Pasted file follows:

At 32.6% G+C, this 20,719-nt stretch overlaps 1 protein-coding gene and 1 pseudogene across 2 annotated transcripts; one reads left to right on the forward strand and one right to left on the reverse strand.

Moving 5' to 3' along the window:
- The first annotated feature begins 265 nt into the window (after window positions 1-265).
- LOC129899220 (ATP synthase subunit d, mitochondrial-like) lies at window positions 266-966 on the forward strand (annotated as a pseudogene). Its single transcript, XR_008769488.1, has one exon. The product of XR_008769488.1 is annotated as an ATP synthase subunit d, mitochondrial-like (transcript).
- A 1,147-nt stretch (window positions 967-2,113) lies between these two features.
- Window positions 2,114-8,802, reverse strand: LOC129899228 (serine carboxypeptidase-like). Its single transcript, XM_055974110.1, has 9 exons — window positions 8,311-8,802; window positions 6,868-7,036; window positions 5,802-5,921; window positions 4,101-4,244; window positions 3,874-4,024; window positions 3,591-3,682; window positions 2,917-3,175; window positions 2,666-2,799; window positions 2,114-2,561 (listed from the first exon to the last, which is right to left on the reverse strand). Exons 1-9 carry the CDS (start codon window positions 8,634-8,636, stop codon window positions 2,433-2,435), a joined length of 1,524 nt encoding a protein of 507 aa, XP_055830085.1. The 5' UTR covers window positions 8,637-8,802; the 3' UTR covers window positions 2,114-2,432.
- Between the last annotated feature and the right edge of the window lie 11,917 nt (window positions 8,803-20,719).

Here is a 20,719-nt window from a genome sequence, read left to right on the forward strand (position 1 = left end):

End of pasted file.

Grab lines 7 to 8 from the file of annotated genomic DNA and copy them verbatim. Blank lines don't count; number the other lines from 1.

- Between the last annotated feature and the right edge of the window lie 11,917 nt (window positions 8,803-20,719).

Here is a 20,719-nt window from a genome sequence, read left to right on the forward strand (position 1 = left end):